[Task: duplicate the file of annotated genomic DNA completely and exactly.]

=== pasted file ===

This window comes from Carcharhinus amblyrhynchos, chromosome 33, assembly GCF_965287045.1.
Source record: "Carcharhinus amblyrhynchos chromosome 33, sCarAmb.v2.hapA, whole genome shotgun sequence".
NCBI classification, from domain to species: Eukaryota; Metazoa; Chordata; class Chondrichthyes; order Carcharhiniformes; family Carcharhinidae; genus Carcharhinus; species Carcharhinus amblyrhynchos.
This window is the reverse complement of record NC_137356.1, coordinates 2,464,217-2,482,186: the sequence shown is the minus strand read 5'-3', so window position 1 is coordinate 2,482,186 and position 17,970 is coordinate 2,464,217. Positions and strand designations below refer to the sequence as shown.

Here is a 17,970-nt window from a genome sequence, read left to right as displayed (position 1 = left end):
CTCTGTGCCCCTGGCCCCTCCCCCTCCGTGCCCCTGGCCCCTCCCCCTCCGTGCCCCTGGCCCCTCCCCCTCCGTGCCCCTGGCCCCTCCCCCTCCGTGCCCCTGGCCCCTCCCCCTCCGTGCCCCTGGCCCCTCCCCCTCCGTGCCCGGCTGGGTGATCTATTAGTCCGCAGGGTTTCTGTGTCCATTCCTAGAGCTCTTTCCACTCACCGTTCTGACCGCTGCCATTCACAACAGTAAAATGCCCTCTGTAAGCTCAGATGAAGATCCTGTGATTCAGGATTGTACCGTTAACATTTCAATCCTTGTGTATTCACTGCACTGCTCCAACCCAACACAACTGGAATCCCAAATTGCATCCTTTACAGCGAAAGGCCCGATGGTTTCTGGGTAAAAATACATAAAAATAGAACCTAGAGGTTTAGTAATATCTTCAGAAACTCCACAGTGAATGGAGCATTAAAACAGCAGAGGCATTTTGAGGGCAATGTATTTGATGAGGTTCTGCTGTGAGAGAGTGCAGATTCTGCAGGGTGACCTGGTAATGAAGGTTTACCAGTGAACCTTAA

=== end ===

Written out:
This window comes from Carcharhinus amblyrhynchos, chromosome 33, assembly GCF_965287045.1.
Source record: "Carcharhinus amblyrhynchos chromosome 33, sCarAmb.v2.hapA, whole genome shotgun sequence".
NCBI classification, from domain to species: Eukaryota; Metazoa; Chordata; class Chondrichthyes; order Carcharhiniformes; family Carcharhinidae; genus Carcharhinus; species Carcharhinus amblyrhynchos.
This window is the reverse complement of record NC_137356.1, coordinates 2,464,217-2,482,186: the sequence shown is the minus strand read 5'-3', so window position 1 is coordinate 2,482,186 and position 17,970 is coordinate 2,464,217. Positions and strand designations below refer to the sequence as shown.

Here is a 17,970-nt window from a genome sequence, read left to right as displayed (position 1 = left end):
CTCTGTGCCCCTGGCCCCTCCCCCTCCGTGCCCCTGGCCCCTCCCCCTCCGTGCCCCTGGCCCCTCCCCCTCCGTGCCCCTGGCCCCTCCCCCTCCGTGCCCCTGGCCCCTCCCCCTCCGTGCCCCTGGCCCCTCCCCCTCCGTGCCCGGCTGGGTGATCTATTAGTCCGCAGGGTTTCTGTGTCCATTCCTAGAGCTCTTTCCACTCACCGTTCTGACCGCTGCCATTCACAACAGTAAAATGCCCTCTGTAAGCTCAGATGAAGATCCTGTGATTCAGGATTGTACCGTTAACATTTCAATCCTTGTGTATTCACTGCACTGCTCCAACCCAACACAACTGGAATCCCAAATTGCATCCTTTACAGCGAAAGGCCCGATGGTTTCTGGGTAAAAATACATAAAAATAGAACCTAGAGGTTTAGTAATATCTTCAGAAACTCCACAGTGAATGGAGCATTAAAACAGCAGAGGCATTTTGAGGGCAATGTATTTGATGAGGTTCTGCTGTGAGAGAGTGCAGATTCTGCAGGGTGACCTGGTAATGAAGGTTTACCAGTGAACCTTAA